|United Launch IPO in New York|
|Written by Wyn Grant|
|Sunday, 05 August 2012 09:42|
Manchester United fans are once again angry with the Glazers who own the club. After some delays they have now filed their initial public offering on the New York stock exchange and are hoping to sell 19.1m shares.
However, originally the offering was supposed to be used entirely to reduce the club's debt burden. The latest plan sees half the money raised going to the Glazer family, estimated at £150m. In any case investors are expected to be wary of the offer which will not pay dividends
Manchester United's full accounts are not expected to be available until later this month but the extent of the hit the club took as a result of its early exit from the Champions League is apparent in the documentation it filed in New York earlier this month in connection with its share issue.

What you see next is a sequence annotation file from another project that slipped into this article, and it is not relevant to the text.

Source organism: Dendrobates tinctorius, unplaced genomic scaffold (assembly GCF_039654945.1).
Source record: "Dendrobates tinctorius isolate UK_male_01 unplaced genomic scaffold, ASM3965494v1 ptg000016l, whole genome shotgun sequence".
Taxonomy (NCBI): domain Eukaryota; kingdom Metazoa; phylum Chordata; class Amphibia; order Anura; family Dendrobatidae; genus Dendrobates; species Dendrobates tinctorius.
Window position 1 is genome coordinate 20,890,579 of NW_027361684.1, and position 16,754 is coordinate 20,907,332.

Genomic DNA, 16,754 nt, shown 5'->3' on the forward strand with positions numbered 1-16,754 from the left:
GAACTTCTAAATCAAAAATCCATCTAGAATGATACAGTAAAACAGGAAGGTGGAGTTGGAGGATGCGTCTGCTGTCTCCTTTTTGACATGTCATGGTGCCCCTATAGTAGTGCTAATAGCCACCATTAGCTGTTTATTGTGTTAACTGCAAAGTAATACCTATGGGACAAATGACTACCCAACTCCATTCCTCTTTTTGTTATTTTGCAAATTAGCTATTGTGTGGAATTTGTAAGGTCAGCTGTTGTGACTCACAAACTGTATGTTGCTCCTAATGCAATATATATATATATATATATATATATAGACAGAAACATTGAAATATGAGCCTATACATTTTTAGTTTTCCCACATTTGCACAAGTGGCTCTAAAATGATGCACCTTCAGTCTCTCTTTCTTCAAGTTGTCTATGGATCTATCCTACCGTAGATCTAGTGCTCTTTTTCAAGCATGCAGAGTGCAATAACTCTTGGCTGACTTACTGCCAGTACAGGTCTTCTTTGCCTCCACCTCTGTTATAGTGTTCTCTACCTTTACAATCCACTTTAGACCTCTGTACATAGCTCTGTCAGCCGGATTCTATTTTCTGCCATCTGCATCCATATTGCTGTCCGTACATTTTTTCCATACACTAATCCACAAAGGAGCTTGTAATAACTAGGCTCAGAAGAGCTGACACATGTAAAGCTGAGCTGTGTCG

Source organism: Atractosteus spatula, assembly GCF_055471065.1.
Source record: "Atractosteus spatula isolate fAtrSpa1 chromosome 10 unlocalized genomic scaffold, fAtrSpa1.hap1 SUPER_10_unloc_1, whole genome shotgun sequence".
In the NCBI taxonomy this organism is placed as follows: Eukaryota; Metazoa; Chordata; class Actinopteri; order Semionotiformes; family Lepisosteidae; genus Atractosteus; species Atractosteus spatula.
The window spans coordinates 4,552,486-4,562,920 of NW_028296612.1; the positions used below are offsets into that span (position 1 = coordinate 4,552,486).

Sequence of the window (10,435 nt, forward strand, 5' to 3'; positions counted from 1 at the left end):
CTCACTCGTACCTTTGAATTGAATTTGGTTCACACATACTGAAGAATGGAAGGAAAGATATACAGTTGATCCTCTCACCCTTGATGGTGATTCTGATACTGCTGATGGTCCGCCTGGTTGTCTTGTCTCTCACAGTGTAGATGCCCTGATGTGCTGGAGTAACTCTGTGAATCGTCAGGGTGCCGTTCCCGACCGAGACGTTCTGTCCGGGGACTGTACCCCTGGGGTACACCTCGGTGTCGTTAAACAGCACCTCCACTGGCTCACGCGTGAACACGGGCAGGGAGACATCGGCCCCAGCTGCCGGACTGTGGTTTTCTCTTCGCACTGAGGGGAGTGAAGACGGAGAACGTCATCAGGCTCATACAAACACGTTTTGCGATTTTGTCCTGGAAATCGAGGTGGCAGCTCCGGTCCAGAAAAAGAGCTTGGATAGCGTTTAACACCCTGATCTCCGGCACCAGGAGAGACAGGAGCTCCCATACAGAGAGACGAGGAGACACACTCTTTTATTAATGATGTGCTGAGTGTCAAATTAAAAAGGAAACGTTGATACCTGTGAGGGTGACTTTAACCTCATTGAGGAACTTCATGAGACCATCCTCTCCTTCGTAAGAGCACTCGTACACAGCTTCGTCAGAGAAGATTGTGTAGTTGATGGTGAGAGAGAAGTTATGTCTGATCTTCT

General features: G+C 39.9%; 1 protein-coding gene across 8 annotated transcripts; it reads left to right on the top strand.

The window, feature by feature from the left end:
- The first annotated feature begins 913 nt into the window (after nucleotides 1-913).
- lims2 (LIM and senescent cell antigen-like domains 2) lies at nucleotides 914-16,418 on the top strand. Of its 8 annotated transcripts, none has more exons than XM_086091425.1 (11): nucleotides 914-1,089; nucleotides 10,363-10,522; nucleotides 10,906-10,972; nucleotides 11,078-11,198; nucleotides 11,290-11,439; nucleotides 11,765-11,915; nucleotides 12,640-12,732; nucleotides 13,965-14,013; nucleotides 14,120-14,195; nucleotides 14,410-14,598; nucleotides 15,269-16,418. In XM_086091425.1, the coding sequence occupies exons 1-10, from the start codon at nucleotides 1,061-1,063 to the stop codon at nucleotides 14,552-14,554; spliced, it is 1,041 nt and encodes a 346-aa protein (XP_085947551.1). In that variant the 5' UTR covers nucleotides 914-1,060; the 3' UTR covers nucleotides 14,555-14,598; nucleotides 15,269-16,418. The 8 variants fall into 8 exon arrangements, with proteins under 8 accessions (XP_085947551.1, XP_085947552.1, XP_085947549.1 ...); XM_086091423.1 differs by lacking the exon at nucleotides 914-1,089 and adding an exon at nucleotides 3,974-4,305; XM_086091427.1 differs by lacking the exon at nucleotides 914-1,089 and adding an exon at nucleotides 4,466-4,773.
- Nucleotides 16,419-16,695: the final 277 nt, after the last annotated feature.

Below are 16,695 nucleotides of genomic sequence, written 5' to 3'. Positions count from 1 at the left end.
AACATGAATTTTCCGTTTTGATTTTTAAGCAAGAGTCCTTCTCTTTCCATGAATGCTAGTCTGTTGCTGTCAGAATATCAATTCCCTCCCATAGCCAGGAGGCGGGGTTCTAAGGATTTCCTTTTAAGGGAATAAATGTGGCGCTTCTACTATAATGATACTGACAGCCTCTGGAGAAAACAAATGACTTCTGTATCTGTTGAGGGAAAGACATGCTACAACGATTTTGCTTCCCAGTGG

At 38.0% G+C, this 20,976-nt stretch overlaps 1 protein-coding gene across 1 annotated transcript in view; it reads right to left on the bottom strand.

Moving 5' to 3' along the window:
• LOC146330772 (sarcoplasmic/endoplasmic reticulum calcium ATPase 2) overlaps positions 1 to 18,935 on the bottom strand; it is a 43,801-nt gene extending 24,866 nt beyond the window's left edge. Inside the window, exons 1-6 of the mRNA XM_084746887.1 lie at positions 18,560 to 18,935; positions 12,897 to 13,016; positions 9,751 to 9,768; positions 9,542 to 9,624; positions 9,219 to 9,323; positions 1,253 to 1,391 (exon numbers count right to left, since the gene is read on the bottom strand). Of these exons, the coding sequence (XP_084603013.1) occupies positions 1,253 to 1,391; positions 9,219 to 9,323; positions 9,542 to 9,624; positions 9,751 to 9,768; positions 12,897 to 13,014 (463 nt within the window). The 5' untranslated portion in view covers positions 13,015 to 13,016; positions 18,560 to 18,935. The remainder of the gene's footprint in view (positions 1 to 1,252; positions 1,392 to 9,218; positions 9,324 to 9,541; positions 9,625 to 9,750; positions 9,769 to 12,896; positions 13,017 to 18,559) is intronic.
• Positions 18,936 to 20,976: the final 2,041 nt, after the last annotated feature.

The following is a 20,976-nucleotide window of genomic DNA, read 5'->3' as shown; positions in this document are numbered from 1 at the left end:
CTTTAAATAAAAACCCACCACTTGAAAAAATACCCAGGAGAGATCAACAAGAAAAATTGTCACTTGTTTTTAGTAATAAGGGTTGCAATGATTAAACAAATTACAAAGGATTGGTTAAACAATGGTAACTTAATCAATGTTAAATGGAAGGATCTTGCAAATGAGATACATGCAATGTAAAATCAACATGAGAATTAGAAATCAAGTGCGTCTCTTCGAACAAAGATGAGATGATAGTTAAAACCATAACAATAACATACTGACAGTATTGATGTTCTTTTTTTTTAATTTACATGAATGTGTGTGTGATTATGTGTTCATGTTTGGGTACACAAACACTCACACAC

Adjusted Earnings Before Interest, Taxes, Depreciation and Amortisation (known as Ebitda) is estimated to have fallen by between 16 and 18 per cent to £90 to £92 million. Turnover is expected to drop by 3 to 5 per cent from £331m to between £315m and £320m.
Broadcasting revenue was hit particularly hard by the exit from the Champions League at the group stage. Broadcasting revenue is estimated to have dropped between 11 and 13 per cent to between £102 and £104m compared with £117.2 million in the year ending June 2011.
Matchday revenue is also forecast to have fallen by 11 or 12 per cent from £110.8m in 2011 to between £97m and £99m as a result of playing four fewer home games last season than in the preceding campaign.
The one bright spot is commercial revenue, reflecting the strength of United as a global brand whatever temporary setbacks the club encounters on the pitch. Commercial revenue is predicted to increase by between 11 per cent and 13 per cent to £115m to £117m, a sum well in excess of matchday revenue. This reflects increased sponsorship deals and a successful pre-season tour of the United States.